Hometown: Winnipeg, Manitoba
Fun fact: As a teenager, Doucet played in a blues band with his father, whom he hadn’t seen since his parents split when he was a child. “When I talk about it, it sounds like an after-school special; I feel like I’m pulling out a bag of puppies, but it was neat,” he says.
Why he’s worth watching: At 19, Doucet started touring and recording off-and-on as Sarah McLachlan’s guitarist; since then he’s been recording and gigging with numerous artists and has been on the road with Josh Rouse and Kathleen Edwards.
For fans of: Ryan Adams, Sondre Lerche, Randy Newman
While a broken heart probably never figured into singer/songwriter Luke Doucet’s career plans, the experience provided fodder for most of his new album, Broken (and Other Rogue States). Rife with references to cigarettes, alcohol and general debauchery, Broken—his third release—wryly and candidly chronicles the end-of-relationship state of mind while blending elements of country, blues, surf rock and more.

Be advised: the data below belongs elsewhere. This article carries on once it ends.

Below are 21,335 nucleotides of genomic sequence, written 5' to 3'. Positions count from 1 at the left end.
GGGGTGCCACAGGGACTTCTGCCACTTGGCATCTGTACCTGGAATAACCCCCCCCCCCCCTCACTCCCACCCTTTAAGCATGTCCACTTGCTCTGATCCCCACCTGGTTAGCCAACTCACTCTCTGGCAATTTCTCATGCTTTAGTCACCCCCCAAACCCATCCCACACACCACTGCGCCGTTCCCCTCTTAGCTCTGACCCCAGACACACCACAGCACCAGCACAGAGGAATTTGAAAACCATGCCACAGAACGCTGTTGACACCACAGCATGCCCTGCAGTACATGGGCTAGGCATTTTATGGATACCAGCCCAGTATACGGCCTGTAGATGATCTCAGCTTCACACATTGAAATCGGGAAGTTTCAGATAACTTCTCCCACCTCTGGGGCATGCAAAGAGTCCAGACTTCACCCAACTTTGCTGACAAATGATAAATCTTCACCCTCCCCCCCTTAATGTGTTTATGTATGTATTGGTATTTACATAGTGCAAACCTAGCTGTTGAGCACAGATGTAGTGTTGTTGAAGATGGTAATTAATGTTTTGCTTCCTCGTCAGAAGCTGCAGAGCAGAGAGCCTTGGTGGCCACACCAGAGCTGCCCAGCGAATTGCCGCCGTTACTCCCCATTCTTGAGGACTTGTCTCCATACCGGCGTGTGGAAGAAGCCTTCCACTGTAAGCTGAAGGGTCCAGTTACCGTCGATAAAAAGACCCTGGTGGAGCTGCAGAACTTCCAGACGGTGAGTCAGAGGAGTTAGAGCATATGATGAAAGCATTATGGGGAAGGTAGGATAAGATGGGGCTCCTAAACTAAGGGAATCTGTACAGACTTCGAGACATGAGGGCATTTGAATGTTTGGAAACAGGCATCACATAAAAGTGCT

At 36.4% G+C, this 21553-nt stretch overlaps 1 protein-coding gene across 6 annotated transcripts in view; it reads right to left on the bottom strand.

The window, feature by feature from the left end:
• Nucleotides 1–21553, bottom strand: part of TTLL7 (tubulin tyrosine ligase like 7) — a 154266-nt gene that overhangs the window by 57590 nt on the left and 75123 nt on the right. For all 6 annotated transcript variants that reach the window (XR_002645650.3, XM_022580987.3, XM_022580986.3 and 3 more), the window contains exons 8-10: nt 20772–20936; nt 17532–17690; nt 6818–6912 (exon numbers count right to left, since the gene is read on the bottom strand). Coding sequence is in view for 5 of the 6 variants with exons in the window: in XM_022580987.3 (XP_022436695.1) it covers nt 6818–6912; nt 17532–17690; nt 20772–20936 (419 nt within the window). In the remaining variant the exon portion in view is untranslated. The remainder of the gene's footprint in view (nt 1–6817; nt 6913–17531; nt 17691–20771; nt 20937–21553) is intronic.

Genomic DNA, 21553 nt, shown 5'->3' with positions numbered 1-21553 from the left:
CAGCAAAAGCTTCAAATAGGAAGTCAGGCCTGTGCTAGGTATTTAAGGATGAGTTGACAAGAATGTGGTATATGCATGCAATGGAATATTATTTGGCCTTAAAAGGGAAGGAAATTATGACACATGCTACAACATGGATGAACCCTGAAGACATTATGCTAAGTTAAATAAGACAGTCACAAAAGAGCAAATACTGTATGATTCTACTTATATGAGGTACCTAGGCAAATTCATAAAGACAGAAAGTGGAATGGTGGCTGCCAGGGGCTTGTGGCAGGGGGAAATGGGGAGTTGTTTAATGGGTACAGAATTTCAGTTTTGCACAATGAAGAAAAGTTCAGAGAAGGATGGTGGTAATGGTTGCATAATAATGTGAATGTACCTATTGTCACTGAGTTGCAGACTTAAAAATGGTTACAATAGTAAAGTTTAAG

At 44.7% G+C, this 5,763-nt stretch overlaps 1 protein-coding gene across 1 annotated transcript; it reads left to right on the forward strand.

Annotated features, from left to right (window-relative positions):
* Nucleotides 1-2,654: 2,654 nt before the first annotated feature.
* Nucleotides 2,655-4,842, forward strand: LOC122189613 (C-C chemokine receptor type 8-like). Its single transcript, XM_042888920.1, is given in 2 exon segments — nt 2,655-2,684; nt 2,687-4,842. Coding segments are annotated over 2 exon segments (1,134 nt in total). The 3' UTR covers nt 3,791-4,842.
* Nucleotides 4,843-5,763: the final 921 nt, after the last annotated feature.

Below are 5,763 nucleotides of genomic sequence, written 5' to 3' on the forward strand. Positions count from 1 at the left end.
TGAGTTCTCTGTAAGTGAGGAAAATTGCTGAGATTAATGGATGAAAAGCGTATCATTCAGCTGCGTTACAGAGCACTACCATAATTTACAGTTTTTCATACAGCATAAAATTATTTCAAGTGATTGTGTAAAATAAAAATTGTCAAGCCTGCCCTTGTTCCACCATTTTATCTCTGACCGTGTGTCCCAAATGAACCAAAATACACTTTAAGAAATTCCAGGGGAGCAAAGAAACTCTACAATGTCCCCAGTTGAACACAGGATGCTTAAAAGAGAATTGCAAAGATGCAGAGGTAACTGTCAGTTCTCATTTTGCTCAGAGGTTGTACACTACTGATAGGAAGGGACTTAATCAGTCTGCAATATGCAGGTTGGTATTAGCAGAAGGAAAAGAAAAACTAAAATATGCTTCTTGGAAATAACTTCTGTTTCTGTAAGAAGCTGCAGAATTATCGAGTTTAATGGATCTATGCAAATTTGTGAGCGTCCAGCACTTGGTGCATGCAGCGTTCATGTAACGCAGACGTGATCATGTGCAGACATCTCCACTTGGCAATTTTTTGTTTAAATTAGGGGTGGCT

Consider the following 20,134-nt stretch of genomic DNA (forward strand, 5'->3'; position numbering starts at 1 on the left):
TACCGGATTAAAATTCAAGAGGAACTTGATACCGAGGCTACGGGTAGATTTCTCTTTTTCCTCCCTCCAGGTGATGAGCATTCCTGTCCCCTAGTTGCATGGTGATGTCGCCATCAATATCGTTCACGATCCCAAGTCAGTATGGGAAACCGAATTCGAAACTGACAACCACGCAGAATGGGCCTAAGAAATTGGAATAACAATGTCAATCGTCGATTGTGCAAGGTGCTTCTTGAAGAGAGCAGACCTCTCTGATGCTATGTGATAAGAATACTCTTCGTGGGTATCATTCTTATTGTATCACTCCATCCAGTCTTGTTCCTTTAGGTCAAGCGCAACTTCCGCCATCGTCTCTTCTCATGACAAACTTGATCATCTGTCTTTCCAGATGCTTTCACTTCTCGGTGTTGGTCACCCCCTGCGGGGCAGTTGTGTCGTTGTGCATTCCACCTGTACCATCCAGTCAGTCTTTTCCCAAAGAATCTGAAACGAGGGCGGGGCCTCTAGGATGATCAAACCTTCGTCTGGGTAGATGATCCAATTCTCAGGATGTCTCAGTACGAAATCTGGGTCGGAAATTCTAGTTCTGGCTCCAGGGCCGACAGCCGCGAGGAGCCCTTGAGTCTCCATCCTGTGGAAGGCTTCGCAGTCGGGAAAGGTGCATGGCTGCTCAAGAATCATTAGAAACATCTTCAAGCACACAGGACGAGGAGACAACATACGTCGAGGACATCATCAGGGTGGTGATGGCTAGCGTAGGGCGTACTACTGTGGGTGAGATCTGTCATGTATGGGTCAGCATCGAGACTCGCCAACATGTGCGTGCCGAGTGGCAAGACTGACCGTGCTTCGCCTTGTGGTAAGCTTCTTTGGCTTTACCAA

“I’ve cast myself as this Bukowski-esque character, which is a gross overstatement, but even if I have the smallest demon, I’ll wrestle with it forever,” says the 32-year-old Doucet, who has recently kicked coffee and cigarettes.
Doucet composed at least half the album nursing cranberry juice and soda at Ted’s Collision (a bar near his old residence in Toronto) after a period of heavy drinking. “Stopping was such a change of paradigm for me, and that factored into my songwriting,” he says. Consequently, the album takes an old-school approach: two sides. “It’s a bit of a generalization, but the first half of the record was written when I was drinking; the second half when I was completely sober.” Still, he maintains, “my problems were more existential than alcoholic.” Side one features the first songs he wrote, including the jangly single “Broken,” one of the most perfect dis songs in recent memory.
Now that he’s beyond the trauma and engaged to singer Melissa McClelland, it’s back to work. “I really want to create something positive. The hardest record to make and listen to is a happy one. Don’t worry though,” he adds with a chuckle, “if it’s colossally embarrassing, I won’t finish it.”